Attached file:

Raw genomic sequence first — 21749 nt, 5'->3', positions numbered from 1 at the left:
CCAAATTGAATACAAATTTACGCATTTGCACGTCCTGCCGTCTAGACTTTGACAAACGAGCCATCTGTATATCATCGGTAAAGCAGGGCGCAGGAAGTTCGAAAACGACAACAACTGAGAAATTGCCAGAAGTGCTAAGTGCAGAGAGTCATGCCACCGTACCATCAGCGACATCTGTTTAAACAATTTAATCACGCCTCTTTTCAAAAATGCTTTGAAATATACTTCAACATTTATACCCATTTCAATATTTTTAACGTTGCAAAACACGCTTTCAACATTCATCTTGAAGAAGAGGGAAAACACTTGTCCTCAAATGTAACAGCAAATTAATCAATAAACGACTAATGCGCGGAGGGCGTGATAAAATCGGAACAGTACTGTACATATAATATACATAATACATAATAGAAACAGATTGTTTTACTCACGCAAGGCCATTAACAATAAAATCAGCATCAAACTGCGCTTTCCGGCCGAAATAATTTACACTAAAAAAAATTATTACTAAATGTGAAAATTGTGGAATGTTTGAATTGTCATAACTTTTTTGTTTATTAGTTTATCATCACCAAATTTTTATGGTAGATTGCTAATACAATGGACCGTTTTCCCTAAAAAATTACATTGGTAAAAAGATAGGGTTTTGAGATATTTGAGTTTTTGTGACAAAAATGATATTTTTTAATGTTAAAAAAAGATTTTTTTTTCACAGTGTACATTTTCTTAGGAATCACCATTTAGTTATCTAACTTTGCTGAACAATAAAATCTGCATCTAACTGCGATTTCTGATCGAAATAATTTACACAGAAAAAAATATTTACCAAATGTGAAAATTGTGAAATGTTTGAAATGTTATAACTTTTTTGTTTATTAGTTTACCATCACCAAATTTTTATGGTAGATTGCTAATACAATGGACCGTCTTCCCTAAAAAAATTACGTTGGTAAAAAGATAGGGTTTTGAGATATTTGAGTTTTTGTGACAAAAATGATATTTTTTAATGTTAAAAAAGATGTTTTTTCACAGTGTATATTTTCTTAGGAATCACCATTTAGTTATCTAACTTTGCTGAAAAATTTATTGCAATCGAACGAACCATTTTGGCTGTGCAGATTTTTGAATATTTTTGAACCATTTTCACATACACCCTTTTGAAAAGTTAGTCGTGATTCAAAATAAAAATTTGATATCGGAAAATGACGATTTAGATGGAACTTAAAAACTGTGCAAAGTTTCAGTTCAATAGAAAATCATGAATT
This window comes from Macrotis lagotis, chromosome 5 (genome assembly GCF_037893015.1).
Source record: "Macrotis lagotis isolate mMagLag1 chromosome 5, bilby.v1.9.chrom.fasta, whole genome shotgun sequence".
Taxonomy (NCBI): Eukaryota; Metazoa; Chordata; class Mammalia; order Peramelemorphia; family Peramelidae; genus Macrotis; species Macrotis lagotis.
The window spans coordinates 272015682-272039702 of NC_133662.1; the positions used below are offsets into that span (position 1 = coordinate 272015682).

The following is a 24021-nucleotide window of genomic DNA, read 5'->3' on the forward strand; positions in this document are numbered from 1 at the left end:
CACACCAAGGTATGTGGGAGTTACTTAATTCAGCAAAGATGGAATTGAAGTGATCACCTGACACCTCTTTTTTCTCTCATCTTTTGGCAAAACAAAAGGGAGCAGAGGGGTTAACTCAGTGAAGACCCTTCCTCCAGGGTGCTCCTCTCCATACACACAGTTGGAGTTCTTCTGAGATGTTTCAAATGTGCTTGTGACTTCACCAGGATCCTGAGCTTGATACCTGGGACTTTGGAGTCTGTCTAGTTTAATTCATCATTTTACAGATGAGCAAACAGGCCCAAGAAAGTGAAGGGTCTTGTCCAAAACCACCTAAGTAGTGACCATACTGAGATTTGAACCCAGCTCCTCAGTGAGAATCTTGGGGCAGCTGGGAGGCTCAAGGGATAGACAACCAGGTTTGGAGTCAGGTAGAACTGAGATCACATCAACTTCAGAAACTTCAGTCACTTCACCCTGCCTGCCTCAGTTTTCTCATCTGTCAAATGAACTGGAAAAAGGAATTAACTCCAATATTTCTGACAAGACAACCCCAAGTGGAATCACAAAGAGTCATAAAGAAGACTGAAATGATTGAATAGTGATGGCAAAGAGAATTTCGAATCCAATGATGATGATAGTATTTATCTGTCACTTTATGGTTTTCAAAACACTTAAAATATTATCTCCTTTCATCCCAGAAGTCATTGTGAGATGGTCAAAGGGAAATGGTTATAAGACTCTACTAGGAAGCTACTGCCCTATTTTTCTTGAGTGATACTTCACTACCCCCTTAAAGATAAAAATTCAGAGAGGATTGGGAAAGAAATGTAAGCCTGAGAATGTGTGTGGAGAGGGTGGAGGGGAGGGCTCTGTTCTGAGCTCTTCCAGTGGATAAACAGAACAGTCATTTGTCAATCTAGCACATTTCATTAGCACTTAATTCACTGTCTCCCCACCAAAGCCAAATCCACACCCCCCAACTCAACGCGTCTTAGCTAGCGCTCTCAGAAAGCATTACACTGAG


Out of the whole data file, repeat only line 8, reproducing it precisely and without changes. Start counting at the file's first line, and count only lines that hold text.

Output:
CACACCAAGGTATGTGGGAGTTACTTAATTCAGCAAAGATGGAATTGAAGTGATCACCTGACACCTCTTTTTTCTCTCATCTTTTGGCAAAACAAAAGGGAGCAGAGGGGTTAACTCAGTGAAGACCCTTCCTCCAGGGTGCTCCTCTCCATACACACAGTTGGAGTTCTTCTGAGATGTTTCAAATGTGCTTGTGACTTCACCAGGATCCTGAGCTTGATACCTGGGACTTTGGAGTCTGTCTAGTTTAATTCATCATTTTACAGATGAGCAAACAGGCCCAAGAAAGTGAAGGGTCTTGTCCAAAACCACCTAAGTAGTGACCATACTGAGATTTGAACCCAGCTCCTCAGTGAGAATCTTGGGGCAGCTGGGAGGCTCAAGGGATAGACAACCAGGTTTGGAGTCAGGTAGAACTGAGATCACATCAACTTCAGAAACTTCAGTCACTTCACCCTGCCTGCCTCAGTTTTCTCATCTGTCAAATGAACTGGAAAAAGGAATTAACTCCAATATTTCTGACAAGACAACCCCAAGTGGAATCACAAAGAGTCATAAAGAAGACTGAAATGATTGAATAGTGATGGCAAAGAGAATTTCGAATCCAATGATGATGATAGTATTTATCTGTCACTTTATGGTTTTCAAAACACTTAAAATATTATCTCCTTTCATCCCAGAAGTCATTGTGAGATGGTCAAAGGGAAATGGTTATAAGACTCTACTAGGAAGCTACTGCCCTATTTTTCTTGAGTGATACTTCACTACCCCCTTAAAGATAAAAATTCAGAGAGGATTGGGAAAGAAATGTAAGCCTGAGAATGTGTGTGGAGAGGGTGGAGGGGAGGGCTCTGTTCTGAGCTCTTCCAGTGGATAAACAGAACAGTCATTTGTCAATCTAGCACATTTCATTAGCACTTAATTCACTGTCTCCCCACCAAAGCCAAATCCACACCCCCCAACTCAACGCGTCTTAGCTAGCGCTCTCAGAAAGCATTACACTGAG